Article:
Share the Internet access
You'll have to enable packet forwarding by editing /etc/sysctl.conf:
then activate the new sysctl configuration with:
sudo sysctl -p
Check current configuration with:
sysctl net.ipv4.ip_forward

Also you'll have to configure your firewall to allow ip forwarding.
e.g. with UFW you'll have to edit /etc/default/ufw to have this:


In /etc/ufw/before.rules you'll need:

# when having no other *nat rules uncomment the line below:
# -F

At this point when having multiple ethernet cards you'll be able to share the internet connection with them. This means that a PC2 directly connected to PC router's eth1 will be able to access the Internet but only with a proper configuration: 
- PC2 must have an ip in the same network class as PC router's eth1
- PC2 must have the gateway pointing to PC router eth1's ip
- PC2's DNS servers must be the same as those used by PC router (check nmcli device show eth0 | grep '.DNS')
This setup is an annoying complication mostly because of the DNS setup which might change depending on the Internet provider. The following section solves this with the help of a DNS and DHCP server.

Internet connection sharing: the big picture
Let's suppose that your PC router has an additional network interface (e.g. eth1). You could connect to it:
a) another PC on a wired connection when eth1 is wire only accessible
b) many other wireless devices when eth1 is a wireless device
c) a dedicated wireless router (when eth1 is wire only accessible) in order to share the Internet connection with other wireless and wired devices
For the b case you'll need to setup dnsmasq as a DNS and DHCP server. For a and c you won't really need the DHCP server but won't harm you anyway.

Setup dnsmasq as a DNS and DHCP server
When using NetworkManager then dnsmasq is already used as a plugin; just check /etc/NetworkManager/NetworkManager.conf for something like dns=dnsmasq. You'll need to customize dnsmasq's configuration; create the file /etc/NetworkManager/dnsmasq.d/custom-dnsmasq.conf with the following content:


Make sure to create /var/log/dnsmasq/ (owned by root only) used for keeping dnsmasq.log.

Be aware to exclude with except-interface at least the pppoe connections (e.g. ppp0) and the network interfaces used by them (e.g. eth0). You can change the cache-size in case you want less RAM to be used. Related to dhcp-range I assume you have only one network interface available (e.g. eth1) besides the one used for the pppoe connection (e.g. eth0). So when something is connected to eth1 it will automatically get the proper ip (between and and the DNS configuration. On your side eth1 should have the ip and no gateway or DNS configured. 

I don't know what one should do when having multiple network interface available; the problem is with the dhcp-option=option:router, which should be different for every interface.

Sometimes you'll notice that the network won't start with dnsmasq complaining that can't bind port 53 to (see interface=eth1 option). This happens because sometimes eth1 (having ip) is activated after dnsmasq. The solution I found is to start with the "interface=eth1" option commented; after eth1 is started I uncomment it then kill dnsmasq which will then be restarted automatically by NetworkManager. On PC router shutdown or eth1 down I'll have to comment again the "interface=eth1" option and do again the uncommenting-kill-dnsmasq after restarting eth1.

For the uncommenting and dnsmasq killing part I use /etc/network/if-up.d/eth1-up:
#!/bin/sh -e
# eth1 post-up

# sudo cp -v /********/bin/config/eth1-up /etc/network/if-up.d/ && sudo chown -c root: /etc/network/if-up.d/eth1-up && sudo chmod -c 755 /etc/network/if-up.d/eth1-up

[ "$IFACE" = "eth1" ] || exit 0
[ "$PHASE" = "post-up" ] || exit 0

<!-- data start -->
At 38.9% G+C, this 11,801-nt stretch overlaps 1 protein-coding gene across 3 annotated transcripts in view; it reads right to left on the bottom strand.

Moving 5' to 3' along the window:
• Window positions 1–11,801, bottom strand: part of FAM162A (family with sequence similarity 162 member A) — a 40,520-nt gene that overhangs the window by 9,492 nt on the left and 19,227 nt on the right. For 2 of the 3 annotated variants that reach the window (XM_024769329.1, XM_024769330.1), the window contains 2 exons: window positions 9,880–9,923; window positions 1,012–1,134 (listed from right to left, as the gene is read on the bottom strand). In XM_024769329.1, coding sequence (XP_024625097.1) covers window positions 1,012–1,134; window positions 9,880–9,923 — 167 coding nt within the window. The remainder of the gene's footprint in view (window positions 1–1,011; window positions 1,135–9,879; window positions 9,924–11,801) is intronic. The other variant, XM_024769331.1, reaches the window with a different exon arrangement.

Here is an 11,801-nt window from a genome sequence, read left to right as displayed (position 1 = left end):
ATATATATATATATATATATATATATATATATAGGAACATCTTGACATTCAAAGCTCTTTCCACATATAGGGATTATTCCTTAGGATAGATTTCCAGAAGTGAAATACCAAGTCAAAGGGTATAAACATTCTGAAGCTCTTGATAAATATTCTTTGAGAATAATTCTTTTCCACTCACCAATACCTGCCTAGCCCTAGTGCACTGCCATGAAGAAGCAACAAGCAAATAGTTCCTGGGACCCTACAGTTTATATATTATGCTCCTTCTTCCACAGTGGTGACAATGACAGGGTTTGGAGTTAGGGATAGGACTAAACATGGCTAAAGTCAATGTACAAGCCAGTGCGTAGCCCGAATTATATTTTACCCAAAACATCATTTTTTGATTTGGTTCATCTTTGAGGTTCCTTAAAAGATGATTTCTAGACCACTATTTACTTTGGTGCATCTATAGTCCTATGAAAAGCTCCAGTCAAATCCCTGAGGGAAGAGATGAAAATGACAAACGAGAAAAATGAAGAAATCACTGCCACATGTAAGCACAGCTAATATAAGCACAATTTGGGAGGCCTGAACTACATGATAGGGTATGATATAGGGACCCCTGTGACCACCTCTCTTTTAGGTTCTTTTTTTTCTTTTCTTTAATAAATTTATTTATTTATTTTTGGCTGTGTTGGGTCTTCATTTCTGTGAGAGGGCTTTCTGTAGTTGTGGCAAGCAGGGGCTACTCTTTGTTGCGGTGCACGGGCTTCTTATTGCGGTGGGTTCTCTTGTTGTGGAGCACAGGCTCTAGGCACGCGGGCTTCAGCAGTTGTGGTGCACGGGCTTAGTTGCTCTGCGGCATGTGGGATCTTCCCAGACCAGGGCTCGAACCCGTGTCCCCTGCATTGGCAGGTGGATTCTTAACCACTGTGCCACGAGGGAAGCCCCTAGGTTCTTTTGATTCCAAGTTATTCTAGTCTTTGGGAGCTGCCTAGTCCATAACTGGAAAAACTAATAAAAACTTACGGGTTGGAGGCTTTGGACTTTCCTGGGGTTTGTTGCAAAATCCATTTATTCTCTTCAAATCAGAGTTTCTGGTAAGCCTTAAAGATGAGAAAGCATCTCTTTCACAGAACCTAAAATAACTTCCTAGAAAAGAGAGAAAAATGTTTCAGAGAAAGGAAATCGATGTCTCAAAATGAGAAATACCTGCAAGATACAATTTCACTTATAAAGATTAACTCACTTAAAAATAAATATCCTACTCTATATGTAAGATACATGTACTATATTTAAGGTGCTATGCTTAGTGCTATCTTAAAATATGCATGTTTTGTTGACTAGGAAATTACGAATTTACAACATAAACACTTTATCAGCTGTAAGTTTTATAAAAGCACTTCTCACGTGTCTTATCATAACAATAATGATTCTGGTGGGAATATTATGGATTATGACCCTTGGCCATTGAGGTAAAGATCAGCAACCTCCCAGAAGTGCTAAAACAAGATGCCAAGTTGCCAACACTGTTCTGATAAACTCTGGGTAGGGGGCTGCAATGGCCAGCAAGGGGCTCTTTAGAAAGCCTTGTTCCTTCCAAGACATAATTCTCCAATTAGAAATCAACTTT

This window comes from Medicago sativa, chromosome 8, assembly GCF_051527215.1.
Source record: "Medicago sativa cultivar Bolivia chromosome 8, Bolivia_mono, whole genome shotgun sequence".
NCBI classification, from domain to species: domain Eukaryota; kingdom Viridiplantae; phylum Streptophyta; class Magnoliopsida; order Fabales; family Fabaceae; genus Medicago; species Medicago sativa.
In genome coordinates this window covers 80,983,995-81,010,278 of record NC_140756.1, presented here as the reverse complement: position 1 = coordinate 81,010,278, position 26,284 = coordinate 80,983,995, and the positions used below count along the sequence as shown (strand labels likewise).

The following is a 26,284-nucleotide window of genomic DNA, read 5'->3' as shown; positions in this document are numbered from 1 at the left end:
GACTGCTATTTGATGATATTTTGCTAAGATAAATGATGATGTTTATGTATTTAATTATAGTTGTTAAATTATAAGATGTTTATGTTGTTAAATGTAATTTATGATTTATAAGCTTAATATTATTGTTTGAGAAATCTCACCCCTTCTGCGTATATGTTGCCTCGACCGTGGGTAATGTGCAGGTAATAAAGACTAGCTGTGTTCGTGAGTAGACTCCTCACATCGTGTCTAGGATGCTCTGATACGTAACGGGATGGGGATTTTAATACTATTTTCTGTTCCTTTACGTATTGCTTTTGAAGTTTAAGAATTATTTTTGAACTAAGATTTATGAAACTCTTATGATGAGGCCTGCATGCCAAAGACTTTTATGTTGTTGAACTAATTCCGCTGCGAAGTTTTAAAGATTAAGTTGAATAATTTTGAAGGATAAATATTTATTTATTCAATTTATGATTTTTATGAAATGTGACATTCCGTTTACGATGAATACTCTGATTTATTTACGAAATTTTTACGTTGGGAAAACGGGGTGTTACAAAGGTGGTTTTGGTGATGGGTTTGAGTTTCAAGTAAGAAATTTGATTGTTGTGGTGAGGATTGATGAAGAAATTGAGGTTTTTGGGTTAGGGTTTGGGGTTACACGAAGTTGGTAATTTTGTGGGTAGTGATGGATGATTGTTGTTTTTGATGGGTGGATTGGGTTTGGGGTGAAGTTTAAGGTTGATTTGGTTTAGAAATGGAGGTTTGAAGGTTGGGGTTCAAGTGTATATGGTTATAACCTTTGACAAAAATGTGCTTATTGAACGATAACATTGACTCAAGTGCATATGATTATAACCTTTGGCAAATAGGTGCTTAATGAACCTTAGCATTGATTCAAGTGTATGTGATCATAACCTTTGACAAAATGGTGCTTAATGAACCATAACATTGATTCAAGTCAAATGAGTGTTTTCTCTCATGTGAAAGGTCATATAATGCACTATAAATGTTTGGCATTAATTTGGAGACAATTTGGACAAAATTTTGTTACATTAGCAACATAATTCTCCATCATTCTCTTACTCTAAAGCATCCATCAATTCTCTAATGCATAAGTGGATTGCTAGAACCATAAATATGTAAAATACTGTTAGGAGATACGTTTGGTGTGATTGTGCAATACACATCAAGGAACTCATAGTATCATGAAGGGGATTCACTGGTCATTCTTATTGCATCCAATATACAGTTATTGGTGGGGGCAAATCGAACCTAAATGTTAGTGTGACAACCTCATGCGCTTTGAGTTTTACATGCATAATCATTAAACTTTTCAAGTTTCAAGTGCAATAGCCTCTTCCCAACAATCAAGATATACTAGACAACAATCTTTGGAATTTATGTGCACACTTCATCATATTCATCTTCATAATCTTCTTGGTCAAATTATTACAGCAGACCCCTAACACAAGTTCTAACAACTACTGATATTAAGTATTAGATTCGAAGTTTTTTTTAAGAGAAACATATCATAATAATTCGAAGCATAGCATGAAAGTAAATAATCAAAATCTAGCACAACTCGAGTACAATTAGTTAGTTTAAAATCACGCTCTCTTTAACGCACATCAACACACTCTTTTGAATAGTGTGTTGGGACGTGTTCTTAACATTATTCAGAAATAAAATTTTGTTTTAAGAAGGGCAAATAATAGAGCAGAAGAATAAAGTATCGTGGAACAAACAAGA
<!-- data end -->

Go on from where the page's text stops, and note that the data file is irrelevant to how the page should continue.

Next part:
if [ -e /etc/NetworkManager/dnsmasq.d/custom-dnsmasq.conf ]; then
	if [ "`grep -P "^interface=eth1$" /etc/NetworkManager/dnsmasq.d/custom-dnsmasq.conf`" = "" ]; then
		echo "[$(date +"%d.%m.%Y %H:%M:%S") eth1-up] activating \"interface=eth1\" in custom-dnsmasq.conf" | tee -a /var/log/RDS.log
		sed -i s/"^#\s*interface=eth1$"/"interface=eth1"/ /etc/NetworkManager/dnsmasq.d/custom-dnsmasq.conf
		kill `pidof dnsmasq` 2>/dev/null
		if [ "$?" != "0" ]; then
			echo "[$(date +"%d.%m.%Y %H:%M:%S") eth1-up] couldn't find dnsmasq to kill" | tee -a /var/log/RDS.log
			echo "[$(date +"%d.%m.%Y %H:%M:%S") eth1-up] killed dnsmasq (in order to restart it)" | tee -a /var/log/RDS.log
		echo "[$(date +"%d.%m.%Y %H:%M:%S") eth1-up] custom-dnsmasq.conf already uses eth1" | tee -a /var/log/RDS.log
For the commenting part I use /etc/network/if-post-down.d/eth1-post-down:
#!/bin/sh -e
# eth1 post-down

# sudo cp -v /********/bin/config/eth1-post-down /etc/network/if-post-down.d/ && sudo chown -c root: /etc/network/if-post-down.d/eth1-post-down && sudo chmod -c 755 /etc/network/if-post-down.d/eth1-post-down

[ "$IFACE" = "eth1" ] || exit 0
[ "$PHASE" = "post-down" ] || exit 0
if [ -e /etc/NetworkManager/dnsmasq.d/custom-dnsmasq.conf ]; then
	if [ "`grep -P "^interface=eth1$" /etc/NetworkManager/dnsmasq.d/custom-dnsmasq.conf`" = "" ]; then
		echo "[$(date +"%d.%m.%Y %H:%M:%S") eth1-post-down] \"interface=eth1\" already commented in custom-dnsmasq.conf" | tee -a /var/log/RDS.log
		echo "[$(date +"%d.%m.%Y %H:%M:%S") eth1-post-down] commenting \"interface=eth1\" in custom-dnsmasq.conf" | tee -a /var/log/RDS.log
		sed -i s/"^interface=eth1$"/"# interface=eth1"/ /etc/NetworkManager/dnsmasq.d/custom-dnsmasq.conf
I notice anyway that when shutdowning PC router the eth1-post-down script above doesn't work so I also use /etc/systemd/system/NetworkManager.service.d/network-manager-override.conf:
# sudo cp -v bin/systemd-services/network-manager-override.conf /etc/systemd/system/NetworkManager.service.d/ && sudo chown root: /etc/systemd/system/NetworkManager.service.d/network-manager-override.conf && sudo chmod 664 /etc/systemd/system/NetworkManager.service.d/network-manager-override.conf && sudo systemctl daemon-reload
ExecStartPre=/bin/sed -i s/"^interface=eth1$"/"# interface=eth1"/ /etc/NetworkManager/dnsmasq.d/custom-dnsmasq.conf
ExecStopPost=/bin/sed -i s/"^interface=eth1$"/"# interface=eth1"/ /etc/NetworkManager/dnsmasq.d/custom-dnsmasq.conf
You'll also have to open the DNS (53) and DHCP (67) ports only on eth1:

sudo ufw allow in on eth1 to any port 53 comment 'allow DNS access from LAN'
sudo ufw allow in on eth1 to any port 67 comment 'allow DHCP access from LAN'

Useful commands:
sudo kill -s USR1 `pidof dnsmasq` -> generates dnsmasq statistics in /var/log/dnsmasq/dnsmasq.log
tailf /var/log/dnsmasq/dnsmasq.log
tailf /var/log/RDS.log
tailf /var/log/dhcpd.leases.log
journalctl -fu NetworkManager
grep -P "interface=eth1$" /etc/NetworkManager/dnsmasq.d/custom-dnsmasq.conf
to be continued ...

see also

One thought on “setup your own linux based router”

Leave a Reply

This site uses Akismet to reduce spam. Learn how your comment data is processed.